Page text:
Thursday, October 2, 2014

Internet speed, fixed and mobile networks in developing nations

Earlier this week while introducing some bright, undergraduate students to the NetIndex explorer on Ookla's website (the subject of this earlier post) I had occasion to ask them the following question.  Why does the big difference between Korea or Japan and many African nations (e.g. Korea 54 Mbps, Tanzania 4.2 Mbps) in average internet download speed matter?  Put otherwise, why is the difference important?  The discussion that followed, along with several alerts that arrived in my e-mail this morning, prompted this post.
The McKinsey Group, using World Bank Data, recently published a blog post and a longer white paper entitled Offline and falling behind:  Barriers to Internet adoption.  The study suggests that there are four categories of consumer-facing barriers to Internet adoption, grouped as 1) incentives, 2)low incomes and affordability, 3)user capacity and 4)infrastructure.  On the important topic of network infrastructure, this is one of the first studies I've seen that explicitly acknowledges the important relationship between fixed and mobile networks.  As shown in an exhibit from the study (click to see a full-sized version of the graphic above) fixed broadband penetration is significantly higher in developed nations than in the developing ones.  Measured by household penetration, South Korea leads the world, and by a considerable margin over my home country, the U.S.A.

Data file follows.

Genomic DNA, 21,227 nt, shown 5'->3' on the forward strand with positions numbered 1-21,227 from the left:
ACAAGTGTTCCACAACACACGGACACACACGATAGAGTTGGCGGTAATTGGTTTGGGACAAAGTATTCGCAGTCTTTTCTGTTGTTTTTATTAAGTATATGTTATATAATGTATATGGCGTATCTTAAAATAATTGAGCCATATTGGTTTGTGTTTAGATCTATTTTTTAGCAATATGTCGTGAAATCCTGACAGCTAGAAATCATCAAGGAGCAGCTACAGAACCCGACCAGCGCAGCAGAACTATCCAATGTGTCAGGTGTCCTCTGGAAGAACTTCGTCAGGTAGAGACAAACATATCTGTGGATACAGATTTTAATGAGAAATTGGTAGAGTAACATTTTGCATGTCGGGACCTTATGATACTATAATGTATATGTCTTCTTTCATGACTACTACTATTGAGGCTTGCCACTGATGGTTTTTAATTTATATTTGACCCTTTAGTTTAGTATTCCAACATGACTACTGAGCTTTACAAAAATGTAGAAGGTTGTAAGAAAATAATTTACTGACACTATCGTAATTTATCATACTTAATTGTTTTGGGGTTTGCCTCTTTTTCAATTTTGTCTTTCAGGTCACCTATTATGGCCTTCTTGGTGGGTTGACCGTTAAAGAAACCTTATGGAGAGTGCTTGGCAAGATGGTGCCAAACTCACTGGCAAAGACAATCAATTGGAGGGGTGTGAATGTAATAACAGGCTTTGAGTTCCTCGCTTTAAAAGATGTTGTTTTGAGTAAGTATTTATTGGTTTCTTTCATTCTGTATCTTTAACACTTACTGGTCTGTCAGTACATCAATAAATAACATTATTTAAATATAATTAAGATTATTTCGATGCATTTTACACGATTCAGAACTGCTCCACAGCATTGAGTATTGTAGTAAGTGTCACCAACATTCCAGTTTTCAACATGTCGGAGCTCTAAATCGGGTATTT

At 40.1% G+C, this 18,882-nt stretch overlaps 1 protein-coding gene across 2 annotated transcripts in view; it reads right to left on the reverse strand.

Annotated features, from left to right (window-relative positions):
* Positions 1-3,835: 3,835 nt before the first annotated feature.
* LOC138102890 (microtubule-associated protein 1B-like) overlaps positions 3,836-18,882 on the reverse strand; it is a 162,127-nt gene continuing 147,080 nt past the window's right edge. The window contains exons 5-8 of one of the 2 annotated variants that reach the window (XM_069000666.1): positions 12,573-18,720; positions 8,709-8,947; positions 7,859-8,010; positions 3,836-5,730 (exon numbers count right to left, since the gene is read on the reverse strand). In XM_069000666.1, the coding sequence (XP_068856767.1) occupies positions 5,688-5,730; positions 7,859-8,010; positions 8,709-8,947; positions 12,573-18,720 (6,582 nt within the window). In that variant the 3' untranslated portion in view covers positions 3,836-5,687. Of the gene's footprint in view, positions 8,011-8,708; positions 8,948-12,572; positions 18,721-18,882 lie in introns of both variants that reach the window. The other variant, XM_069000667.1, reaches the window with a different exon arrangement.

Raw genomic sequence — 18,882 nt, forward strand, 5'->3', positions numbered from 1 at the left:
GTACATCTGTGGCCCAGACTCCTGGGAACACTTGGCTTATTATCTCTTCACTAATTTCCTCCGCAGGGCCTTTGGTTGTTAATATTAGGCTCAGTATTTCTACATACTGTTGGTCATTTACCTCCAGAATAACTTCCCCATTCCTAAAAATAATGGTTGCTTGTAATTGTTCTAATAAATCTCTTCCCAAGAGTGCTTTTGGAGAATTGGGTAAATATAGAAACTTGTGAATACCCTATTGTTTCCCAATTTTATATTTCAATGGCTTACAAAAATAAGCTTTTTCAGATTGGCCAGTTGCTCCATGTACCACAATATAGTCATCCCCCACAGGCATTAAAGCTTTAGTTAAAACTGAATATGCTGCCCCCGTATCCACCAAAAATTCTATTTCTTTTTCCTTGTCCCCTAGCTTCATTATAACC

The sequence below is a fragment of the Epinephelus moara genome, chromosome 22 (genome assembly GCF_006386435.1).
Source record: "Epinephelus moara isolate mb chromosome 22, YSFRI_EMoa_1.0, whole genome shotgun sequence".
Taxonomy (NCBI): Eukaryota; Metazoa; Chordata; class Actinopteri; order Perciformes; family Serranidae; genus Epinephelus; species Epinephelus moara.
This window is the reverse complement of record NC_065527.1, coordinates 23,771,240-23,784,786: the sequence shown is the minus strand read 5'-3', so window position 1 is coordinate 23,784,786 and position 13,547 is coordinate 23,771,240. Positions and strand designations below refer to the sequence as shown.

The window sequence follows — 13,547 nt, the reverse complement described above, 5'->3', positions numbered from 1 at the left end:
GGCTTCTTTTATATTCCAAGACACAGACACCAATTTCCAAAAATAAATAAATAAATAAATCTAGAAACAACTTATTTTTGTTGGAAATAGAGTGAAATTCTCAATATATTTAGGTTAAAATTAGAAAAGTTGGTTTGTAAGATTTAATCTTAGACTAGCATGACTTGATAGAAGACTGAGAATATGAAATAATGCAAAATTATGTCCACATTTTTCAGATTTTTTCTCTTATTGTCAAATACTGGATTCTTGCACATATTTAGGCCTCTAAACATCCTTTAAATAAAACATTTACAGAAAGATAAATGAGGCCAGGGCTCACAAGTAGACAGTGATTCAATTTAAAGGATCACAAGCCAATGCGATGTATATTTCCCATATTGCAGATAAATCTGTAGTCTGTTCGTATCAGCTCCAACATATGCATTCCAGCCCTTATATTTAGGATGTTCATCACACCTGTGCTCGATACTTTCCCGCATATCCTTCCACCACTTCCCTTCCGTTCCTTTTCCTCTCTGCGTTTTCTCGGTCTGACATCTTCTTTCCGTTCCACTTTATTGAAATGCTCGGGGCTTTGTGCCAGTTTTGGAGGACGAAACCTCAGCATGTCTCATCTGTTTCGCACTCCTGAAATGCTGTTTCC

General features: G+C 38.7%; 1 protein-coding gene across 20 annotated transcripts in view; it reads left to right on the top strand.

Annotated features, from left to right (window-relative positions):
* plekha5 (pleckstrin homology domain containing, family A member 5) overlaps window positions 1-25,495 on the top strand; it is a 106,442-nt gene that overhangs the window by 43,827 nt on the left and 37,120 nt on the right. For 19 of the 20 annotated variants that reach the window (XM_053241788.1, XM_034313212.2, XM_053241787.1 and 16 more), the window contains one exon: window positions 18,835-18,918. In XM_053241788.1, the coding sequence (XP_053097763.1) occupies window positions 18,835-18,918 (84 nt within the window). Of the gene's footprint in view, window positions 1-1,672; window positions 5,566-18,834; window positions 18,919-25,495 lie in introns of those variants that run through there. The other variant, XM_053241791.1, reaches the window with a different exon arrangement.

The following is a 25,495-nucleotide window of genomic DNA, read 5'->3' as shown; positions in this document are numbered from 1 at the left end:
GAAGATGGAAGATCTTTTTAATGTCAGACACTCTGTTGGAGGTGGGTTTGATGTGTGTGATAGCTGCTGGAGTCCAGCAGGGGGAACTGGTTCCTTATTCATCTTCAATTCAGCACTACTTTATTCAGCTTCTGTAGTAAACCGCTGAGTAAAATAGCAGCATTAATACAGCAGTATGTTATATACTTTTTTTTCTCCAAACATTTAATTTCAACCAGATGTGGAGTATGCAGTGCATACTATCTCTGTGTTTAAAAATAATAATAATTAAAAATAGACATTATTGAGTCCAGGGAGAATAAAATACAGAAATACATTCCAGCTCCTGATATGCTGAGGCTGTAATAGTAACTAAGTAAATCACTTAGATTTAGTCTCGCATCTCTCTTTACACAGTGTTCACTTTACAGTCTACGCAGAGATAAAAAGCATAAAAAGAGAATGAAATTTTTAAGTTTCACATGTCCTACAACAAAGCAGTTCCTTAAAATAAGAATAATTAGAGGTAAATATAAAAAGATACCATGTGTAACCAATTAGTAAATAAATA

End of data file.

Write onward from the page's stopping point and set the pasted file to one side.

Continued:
Another graph (click for larger version) from the study shows clearly that a majority of people in the world still do not have access to 3G or faster mobile networks that allow efficient access and use of many bandwidth-intensive internet services.  A full 70 percent of the mobile connections in the world's two most populous nations, China and India, are on 2G networks.  Of course, this situation will change as developing nations build faster mobile broadband infrastructures.  However, the problem is actually more complex than that.  Fast mobile broadband networks cannot be built with mobile technologies alone for technical and physical reasons.  The electromagnetic spectrum is a finite physical resource, which contains only a small fraction of the bandwidth provided by fiber optic cable.  Fixed fiber optic networks interconnect with mobile ones and complement them by providing back-haul service.  Indeed, Korea's experience would suggest that developing nations have little choice but to address the longer-term, more expensive project of extending fiber optic networks to the people, alongside their efforts to extend mobile networks.
 

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